Peters - GEODEEPDIVE: AUTOMATING THE LOCATION AND EXTRACTION OF DATA AND INFORMATION FROM DIGITAL PUBLICATIONS
|Authors:||Peters, Shanan E.|
|Resource type:||Composite Resource|
|Created:||Dec 06, 2018 at 6:40 p.m.|
|Last updated:||Dec 06, 2018 at 6:41 p.m. by Leslie Hsu|
PETERS, Shanan E.1, ROSS, Ian2, CZAPLEWSKI, John3 and LIVNY, Miron2, (1)Department of Geoscience, University of Wisconsin–Madison, 1215 W. Dayton St, Madison, WI 53706, (2)Computer Sciences, University of Wisconsin-Madison, Madison, WI 53706, (3)Department of Geoscience, University of Wisconsin-Madison, 1215 W Dayton St, Madison, WI 53706
Modern scientific databases simplify access to data and information, but a large body of knowledge remains within the published literature and is therefore difficult to access and leverage at scale in scientific workflows. Recent advances in machine reading and learning approaches to converting unstructured text, tables, and figures into structured knowledge bases are promising, but these software tools cannot be deployed for scientific research purposes without access to new and old publications and computing resources. Automation of such approaches is also necessary in order to keep pace with the ever-growing scientific literature. GeoDeepDive bridges the gap between scientists needing to locate and extract information from large numbers of publications and the millions of documents that are distributed by multiple different publishers every year. As of August 2018, GeoDeepDive (GDD) had ingested over 7.4 million full-text documents from multiple commercial, professional society, and open-access publishers. In accordance with GDD-negotiated publisher agreements, original documents and citation metadata are stored locally and prepared for common data mining activities by running software tools that parse and annotate their contents linguistically (natural language processing) and visually (optical character recognition). Vocabularies of terms in domain-specific databases can be labeled throughout the full-text of documents, with results exposed to users via an API. New vocabularies and versions of parsing and annotation tools can be deployed rapidly across all original documents using the distributed computing capacities provided by HTCondor. Downloading, storing, and pre-processing original PDF content from distributed publishers and making these data products available to user applications provides new mechanisms for discovering and using information in publications, augmenting existing databases with new information, and reducing time-to-science.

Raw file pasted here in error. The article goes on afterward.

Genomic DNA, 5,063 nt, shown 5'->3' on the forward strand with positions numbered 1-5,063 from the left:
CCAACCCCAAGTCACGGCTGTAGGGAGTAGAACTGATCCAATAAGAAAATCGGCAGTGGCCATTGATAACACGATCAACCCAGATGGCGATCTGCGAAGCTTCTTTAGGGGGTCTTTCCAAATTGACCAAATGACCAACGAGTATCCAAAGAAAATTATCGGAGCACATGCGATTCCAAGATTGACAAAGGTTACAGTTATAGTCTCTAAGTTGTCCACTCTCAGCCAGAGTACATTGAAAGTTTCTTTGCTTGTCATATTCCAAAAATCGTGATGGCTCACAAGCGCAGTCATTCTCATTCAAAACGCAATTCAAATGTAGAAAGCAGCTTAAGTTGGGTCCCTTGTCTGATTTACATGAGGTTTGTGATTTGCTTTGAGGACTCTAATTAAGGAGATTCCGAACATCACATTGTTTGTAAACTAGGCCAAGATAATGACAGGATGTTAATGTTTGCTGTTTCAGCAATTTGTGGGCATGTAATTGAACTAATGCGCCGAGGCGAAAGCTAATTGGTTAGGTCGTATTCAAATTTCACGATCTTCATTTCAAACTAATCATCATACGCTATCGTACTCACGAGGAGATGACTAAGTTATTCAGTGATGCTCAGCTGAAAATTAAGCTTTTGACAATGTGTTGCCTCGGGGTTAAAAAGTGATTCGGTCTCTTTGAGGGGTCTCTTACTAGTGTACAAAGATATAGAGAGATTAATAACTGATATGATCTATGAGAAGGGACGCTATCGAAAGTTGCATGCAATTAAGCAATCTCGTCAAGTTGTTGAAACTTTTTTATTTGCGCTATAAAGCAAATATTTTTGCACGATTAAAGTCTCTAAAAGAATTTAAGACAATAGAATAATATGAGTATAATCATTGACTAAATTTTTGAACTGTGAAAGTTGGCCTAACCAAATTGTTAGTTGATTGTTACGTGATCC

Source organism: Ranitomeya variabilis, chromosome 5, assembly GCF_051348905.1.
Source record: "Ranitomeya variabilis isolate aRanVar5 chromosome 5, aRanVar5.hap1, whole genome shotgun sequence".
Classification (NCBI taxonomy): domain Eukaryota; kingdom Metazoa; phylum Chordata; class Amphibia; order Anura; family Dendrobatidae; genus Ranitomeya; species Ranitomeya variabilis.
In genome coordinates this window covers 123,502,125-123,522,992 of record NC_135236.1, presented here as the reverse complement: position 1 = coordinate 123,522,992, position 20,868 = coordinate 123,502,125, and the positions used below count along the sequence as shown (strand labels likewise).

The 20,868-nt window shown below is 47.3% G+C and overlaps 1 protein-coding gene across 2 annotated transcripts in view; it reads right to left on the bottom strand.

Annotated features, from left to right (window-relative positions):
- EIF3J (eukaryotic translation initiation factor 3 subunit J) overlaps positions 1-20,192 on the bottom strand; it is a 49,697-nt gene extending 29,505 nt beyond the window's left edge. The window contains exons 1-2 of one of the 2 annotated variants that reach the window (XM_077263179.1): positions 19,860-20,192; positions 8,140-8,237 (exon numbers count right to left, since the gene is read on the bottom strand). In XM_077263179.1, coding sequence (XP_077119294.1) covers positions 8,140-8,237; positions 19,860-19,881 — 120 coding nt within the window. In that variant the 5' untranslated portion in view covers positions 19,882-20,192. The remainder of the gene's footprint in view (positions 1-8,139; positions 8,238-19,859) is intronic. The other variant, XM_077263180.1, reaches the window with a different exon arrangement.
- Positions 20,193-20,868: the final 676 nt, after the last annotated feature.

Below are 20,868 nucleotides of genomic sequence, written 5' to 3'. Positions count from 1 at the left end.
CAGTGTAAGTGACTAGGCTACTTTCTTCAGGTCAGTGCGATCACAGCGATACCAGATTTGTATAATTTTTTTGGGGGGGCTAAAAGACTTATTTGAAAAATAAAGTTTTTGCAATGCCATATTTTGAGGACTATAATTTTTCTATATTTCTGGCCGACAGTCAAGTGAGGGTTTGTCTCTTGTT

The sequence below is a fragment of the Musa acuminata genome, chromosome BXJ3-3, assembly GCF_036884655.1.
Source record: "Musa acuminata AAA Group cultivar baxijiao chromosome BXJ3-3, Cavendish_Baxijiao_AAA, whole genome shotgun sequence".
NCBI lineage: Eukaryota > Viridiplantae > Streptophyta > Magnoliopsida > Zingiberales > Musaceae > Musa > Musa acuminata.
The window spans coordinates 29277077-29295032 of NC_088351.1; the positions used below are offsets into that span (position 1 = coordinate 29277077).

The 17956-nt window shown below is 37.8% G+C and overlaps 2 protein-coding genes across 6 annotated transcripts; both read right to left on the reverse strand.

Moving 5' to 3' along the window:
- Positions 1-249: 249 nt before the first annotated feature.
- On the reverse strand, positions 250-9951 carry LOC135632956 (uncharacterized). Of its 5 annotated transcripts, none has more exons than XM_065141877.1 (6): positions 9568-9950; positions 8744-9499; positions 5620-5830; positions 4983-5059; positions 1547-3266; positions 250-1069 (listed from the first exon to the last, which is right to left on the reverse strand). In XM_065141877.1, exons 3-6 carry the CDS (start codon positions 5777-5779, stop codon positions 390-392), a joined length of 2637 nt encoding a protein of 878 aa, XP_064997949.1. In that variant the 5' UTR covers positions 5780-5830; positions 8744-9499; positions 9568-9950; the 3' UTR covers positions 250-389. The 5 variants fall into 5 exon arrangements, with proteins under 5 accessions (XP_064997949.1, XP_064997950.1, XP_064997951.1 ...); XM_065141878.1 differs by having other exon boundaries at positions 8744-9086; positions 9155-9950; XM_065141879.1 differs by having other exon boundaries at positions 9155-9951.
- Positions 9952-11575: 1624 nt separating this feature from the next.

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This resource is shared under the Creative Commons Attribution CC BY.http://creativecommons.org/licenses/by/4.0/
|Peters, Shanan E.||Department of Geoscience, University of Wisconsin|
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